I cry whenever I watch things like this.
I cry whenever I watch things like this.
Making iced coffee at home is a wonderful way to experience your favorite in a refreshing new way. Follow these simple steps to create flavorful iced coffee—using a Pour over iced coffee brewer.
When using a Pour over iced coffee brewer to brew iced coffee, you will want to use a fine grind (it should resemble granulated sugar).
When brewing iced coffee you need to account for melting ice. To do this use 2x the coffee you’d use to brew hot. (4 Tbsp per 6oz of water)
Fill the cone half-way with water just off the boil and then pause for 10 seconds to allow the coffee to start dripping into your pitcher.
Slowly add the rest of the water and then allow it to drip thru the cone.
Remove the cone. The brewer should be filled half way with hot coffee. Top the brewer off with ice.
I really love the stage show, I hope they keep all the jokes and the original script. It’d be a waste to have this fantastic a cast and not stay true to the show.
More incredible match ups by photographer Peter Macdiarmid where comparisons have been made from World War 1 with modern day 2014.
Throughout 2014 the First World War’s Centenary will be remembered.
*** WWI ARCHIVE *** BOURNEMOUTH - 1917: Indian soldiers who were wounded fighting at Flanders recuperating at Bournemouth in England, Bournemouth, England, circa 1917. (Photo by Underwood Archives/Getty Images)
***MODERN DAY*** LONDON, UNITED KINGDOM - JULY 15: Visitors walk on West Beach on July 15, 2014 in Bournemouth, England.(Photo by Peter Macdiarmid/Getty Images)
*** WWI ARCHIVE *** LONDON - 1917: A ‘male’ MKIV tank at the Lord Mayor’s show in November 1917 in London. (Photo by Topical Press Agency/Getty Images)
***MODERN DAY*** LONDON, UNITED KINGDOM - JULY 17: Early morning light at the Bank of England on July 17, 2014 in The City of London, England. Throughout 2014 the First World War’s Centenary will be remembered. (Photo by Peter Macdiarmid/Getty Images)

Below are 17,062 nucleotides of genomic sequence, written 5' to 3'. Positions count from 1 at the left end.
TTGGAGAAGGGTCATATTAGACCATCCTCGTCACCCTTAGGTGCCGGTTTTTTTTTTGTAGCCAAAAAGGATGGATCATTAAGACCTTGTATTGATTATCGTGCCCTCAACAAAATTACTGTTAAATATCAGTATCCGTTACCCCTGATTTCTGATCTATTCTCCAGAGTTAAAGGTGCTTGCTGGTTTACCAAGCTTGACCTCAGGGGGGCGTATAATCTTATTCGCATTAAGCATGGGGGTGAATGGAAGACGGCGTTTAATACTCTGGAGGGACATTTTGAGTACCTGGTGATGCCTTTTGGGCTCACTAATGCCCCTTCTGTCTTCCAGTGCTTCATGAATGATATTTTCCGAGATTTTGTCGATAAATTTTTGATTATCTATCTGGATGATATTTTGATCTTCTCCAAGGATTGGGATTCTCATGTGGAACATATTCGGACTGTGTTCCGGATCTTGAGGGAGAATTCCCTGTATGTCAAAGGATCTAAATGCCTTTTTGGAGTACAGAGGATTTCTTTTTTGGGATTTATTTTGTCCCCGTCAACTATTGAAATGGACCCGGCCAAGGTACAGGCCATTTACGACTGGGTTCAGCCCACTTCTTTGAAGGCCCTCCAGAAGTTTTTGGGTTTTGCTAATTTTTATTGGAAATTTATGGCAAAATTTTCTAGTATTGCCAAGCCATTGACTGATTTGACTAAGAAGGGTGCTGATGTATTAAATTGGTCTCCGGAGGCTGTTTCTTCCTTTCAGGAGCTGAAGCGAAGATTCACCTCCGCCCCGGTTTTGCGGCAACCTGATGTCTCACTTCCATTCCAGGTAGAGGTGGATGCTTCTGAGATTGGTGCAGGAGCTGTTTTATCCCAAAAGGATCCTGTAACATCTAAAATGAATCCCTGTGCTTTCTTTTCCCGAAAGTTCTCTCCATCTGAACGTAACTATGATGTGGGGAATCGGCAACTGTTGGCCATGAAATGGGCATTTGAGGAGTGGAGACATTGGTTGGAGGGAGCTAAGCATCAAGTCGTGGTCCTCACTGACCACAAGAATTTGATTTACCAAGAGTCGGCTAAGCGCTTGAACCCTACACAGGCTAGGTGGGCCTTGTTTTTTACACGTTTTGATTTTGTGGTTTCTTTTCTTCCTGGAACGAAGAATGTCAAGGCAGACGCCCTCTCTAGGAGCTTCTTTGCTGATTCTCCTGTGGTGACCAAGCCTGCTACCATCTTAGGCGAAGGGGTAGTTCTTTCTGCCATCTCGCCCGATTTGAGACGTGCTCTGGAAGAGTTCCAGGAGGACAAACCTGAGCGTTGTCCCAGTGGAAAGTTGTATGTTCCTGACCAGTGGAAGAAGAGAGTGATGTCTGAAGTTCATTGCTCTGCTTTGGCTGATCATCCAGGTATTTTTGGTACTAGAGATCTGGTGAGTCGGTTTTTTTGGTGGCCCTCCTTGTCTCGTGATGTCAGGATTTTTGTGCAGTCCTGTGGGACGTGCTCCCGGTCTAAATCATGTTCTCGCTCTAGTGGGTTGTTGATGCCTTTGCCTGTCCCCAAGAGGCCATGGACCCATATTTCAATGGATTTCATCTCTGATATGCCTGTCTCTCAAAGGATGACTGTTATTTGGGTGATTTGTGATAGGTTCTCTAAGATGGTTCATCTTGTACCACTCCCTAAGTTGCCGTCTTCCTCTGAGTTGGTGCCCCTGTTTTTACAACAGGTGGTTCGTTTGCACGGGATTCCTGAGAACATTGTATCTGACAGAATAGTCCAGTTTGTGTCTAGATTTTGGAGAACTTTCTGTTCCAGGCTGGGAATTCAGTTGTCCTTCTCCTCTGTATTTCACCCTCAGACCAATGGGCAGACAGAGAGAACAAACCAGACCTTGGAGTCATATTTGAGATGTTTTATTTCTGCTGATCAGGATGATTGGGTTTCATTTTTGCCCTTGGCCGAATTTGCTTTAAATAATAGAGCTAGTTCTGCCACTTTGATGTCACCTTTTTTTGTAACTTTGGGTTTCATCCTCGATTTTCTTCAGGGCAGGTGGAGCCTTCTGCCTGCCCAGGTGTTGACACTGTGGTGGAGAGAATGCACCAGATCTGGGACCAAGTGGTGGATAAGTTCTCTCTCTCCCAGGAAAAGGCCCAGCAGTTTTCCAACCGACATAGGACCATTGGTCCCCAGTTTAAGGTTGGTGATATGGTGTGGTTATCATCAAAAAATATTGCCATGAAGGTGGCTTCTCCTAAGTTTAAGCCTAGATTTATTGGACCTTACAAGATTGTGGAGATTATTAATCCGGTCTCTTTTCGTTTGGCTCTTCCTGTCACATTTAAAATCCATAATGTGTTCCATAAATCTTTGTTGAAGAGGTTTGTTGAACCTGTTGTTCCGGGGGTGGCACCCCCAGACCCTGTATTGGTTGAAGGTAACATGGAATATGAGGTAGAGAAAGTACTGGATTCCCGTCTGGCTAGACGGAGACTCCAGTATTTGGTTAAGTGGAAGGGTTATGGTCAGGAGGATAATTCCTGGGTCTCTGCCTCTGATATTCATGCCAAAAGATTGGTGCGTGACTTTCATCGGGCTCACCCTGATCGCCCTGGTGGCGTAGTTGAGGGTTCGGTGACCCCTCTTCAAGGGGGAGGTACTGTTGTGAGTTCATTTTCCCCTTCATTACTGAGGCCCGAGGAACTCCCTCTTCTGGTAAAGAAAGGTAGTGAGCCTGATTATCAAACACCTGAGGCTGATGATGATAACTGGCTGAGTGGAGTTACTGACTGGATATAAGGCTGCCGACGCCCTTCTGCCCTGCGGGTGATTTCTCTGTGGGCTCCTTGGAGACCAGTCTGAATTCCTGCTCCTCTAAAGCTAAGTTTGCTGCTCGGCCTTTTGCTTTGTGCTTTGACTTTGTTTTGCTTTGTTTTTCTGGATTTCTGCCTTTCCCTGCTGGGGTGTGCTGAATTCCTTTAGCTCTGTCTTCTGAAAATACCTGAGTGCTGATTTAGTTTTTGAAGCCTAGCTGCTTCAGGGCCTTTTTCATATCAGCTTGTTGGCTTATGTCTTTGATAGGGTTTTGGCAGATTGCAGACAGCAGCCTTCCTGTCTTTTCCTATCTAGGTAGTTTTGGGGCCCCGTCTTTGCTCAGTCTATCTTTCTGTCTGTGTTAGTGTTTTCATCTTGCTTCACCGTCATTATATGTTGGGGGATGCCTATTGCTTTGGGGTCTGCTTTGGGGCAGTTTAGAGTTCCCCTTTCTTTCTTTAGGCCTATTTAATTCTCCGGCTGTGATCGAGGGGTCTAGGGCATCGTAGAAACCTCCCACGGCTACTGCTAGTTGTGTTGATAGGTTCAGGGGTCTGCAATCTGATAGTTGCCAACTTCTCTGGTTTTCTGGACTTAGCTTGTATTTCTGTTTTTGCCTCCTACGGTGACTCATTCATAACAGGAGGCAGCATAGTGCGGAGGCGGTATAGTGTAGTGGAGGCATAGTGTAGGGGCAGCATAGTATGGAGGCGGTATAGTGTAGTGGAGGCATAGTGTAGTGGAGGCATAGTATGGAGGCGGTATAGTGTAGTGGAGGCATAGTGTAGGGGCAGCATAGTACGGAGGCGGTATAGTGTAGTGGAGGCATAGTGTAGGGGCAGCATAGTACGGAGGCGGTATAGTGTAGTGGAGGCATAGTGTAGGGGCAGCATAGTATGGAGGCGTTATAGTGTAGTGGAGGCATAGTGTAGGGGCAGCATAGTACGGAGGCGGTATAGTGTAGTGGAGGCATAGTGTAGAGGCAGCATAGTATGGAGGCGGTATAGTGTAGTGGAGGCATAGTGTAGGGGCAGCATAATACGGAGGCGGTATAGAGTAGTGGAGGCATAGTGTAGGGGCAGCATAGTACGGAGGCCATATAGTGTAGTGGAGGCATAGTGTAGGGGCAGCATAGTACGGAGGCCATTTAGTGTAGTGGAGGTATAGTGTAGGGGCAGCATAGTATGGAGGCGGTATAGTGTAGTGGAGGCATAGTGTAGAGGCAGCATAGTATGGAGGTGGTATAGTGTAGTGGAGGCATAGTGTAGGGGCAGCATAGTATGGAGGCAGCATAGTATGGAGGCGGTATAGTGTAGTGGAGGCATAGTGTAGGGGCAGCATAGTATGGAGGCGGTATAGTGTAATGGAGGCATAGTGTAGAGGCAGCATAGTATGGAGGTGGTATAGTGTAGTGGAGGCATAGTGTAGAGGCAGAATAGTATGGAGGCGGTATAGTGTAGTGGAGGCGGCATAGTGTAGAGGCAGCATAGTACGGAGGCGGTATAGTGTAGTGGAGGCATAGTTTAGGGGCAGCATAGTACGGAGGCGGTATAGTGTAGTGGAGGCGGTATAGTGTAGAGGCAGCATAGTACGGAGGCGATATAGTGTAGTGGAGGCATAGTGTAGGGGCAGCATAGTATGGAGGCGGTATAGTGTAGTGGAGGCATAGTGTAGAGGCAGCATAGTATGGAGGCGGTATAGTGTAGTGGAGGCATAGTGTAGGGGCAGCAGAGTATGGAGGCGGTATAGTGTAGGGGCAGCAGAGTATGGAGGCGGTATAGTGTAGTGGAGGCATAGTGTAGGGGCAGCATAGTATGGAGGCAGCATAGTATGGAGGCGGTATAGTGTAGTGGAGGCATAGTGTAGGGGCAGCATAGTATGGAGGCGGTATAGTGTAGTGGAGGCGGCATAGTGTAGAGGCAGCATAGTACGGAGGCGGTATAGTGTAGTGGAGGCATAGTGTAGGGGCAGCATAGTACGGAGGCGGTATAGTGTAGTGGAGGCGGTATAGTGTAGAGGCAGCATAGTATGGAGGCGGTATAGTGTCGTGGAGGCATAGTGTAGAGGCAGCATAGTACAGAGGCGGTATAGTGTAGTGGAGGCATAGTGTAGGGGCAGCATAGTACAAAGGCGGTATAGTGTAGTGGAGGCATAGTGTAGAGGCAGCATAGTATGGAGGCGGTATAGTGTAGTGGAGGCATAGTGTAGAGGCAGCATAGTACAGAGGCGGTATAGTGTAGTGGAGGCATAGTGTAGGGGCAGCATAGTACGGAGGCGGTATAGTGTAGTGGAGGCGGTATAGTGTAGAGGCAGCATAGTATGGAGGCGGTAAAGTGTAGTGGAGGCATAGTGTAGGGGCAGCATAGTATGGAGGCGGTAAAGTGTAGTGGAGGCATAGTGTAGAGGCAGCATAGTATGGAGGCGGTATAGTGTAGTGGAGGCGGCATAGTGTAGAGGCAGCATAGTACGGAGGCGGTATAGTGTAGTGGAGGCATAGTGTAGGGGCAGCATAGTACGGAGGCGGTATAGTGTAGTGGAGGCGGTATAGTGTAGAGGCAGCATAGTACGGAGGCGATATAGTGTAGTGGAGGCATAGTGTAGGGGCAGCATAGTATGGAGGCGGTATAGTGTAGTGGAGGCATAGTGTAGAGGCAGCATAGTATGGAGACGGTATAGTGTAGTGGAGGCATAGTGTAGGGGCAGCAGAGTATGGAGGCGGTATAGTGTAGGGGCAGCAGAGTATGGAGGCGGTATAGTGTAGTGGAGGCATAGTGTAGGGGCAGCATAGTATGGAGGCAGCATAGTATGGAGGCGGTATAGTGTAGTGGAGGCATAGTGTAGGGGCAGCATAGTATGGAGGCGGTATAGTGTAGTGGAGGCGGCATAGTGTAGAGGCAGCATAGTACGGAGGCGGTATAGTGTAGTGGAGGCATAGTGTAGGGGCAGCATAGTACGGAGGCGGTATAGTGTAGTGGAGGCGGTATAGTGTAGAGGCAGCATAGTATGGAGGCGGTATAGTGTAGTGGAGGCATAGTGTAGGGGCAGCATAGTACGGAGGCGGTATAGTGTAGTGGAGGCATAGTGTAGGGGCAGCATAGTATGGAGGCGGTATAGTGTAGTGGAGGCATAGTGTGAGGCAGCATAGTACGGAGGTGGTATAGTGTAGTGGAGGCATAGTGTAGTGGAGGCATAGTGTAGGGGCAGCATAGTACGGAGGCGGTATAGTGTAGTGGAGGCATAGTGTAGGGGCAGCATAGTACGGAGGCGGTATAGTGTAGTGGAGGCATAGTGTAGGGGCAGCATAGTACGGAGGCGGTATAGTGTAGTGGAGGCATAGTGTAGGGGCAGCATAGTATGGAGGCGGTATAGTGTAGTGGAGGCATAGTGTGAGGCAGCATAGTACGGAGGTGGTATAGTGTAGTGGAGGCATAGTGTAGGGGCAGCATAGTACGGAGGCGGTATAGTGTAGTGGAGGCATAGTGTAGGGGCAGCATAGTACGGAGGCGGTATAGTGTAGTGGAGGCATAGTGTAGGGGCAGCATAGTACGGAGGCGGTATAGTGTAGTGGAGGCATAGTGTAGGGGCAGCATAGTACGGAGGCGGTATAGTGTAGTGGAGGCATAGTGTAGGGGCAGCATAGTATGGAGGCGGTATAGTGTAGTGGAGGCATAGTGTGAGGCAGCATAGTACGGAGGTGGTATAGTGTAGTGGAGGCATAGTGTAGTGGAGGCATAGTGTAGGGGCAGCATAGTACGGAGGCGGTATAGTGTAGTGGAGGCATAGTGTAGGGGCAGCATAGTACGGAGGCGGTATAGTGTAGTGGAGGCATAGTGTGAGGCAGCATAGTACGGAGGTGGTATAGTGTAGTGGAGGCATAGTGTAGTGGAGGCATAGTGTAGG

*** WWI ARCHIVE *** BRIGHTON - circa 1915: Injured Indian soldiers of the British Army at the Brighton Pavilion, converted into a military hospital around 1915 in Brighton, England. (Photo by Hulton Archive/Getty Images)
***MODERN DAY*** LONDON, UNITED KINGDOM - JULY 14: In the Music Room at the Royal Pavilion on July 14, 2014 in Brighton, England. Throughout 2014 the First World War’s Centenary will be remembered. (Photo by Peter Macdiarmid/Getty Images)
Is this for real??
Check out the video: https://www.youtube.com/watch?v=t22wRrEW14A
We interviewed my friend Gizella about burrata. Her tips are below.
(Photo: Frederique Voisin-Demery)
Burrata, a kissing cousin of mozzarella, is one of our favorite simple luxuries. Met with bread and the summer produce of your choice (we’d vote for tomatoes or…
PEOPLE TRANSFORMED INTO PAINTINGS BY ALEXA MEADE
Upon first glance you might think these are paintings drawn on canvas, but it is actually paint drawn on real people. Consider this unique art form to be at the intersection of portraiture, painting, photography, and installation. D.C. based artist Alexa Meade has created these fascinating pieces that blend people into art, making them a part of the painting.
More info here
I’ve seen this series a few times now. Always amazes me.
Photo: David Chancellor—INSTITUTE
Rhinos and elephants are being killed in the thousands, but as David Chancellor’s powerful photos attest, rangers are stepping up.
George Takei became famous for his role in Star Trek as Mr. Sulu, but in the last decade, he’s drawn followers who admire him because of who he is—not just who he has played. The new documentary about his life is called To Be Takei.
He joins Fresh Air to talk about growing up in a Japanese internment camp, avoiding stereotypical roles, and coming out as gay at 68.
Here he explains why he was closeted for most of his life:
The thing that affected me in the early part of my career was … there was a very popular box office movie star — blonde, good-looking, good actor — named Tab Hunter. He was in almost every other movie that came out. He was stunningly good-looking and all-American in looks. And then one of the scandals sheets of that time — sort of like The Inquirertoday — exposed him as gay. And suddenly and abruptly, his career came to a stop.
That was, to me, chilling and stunning. I was a young no-name actor, aspiring to build this career — and I knew that [if] it were known that I was gay, then there would be no point to my pursuing that career. I desperately and passionately wanted a career as an actor, so I chose to be in the closet. I lived a double life. And that means you always have your guard up. And it’s a very, very difficult and challenging way to live a life.
Photo by Kevin Scanlon via LA Weekly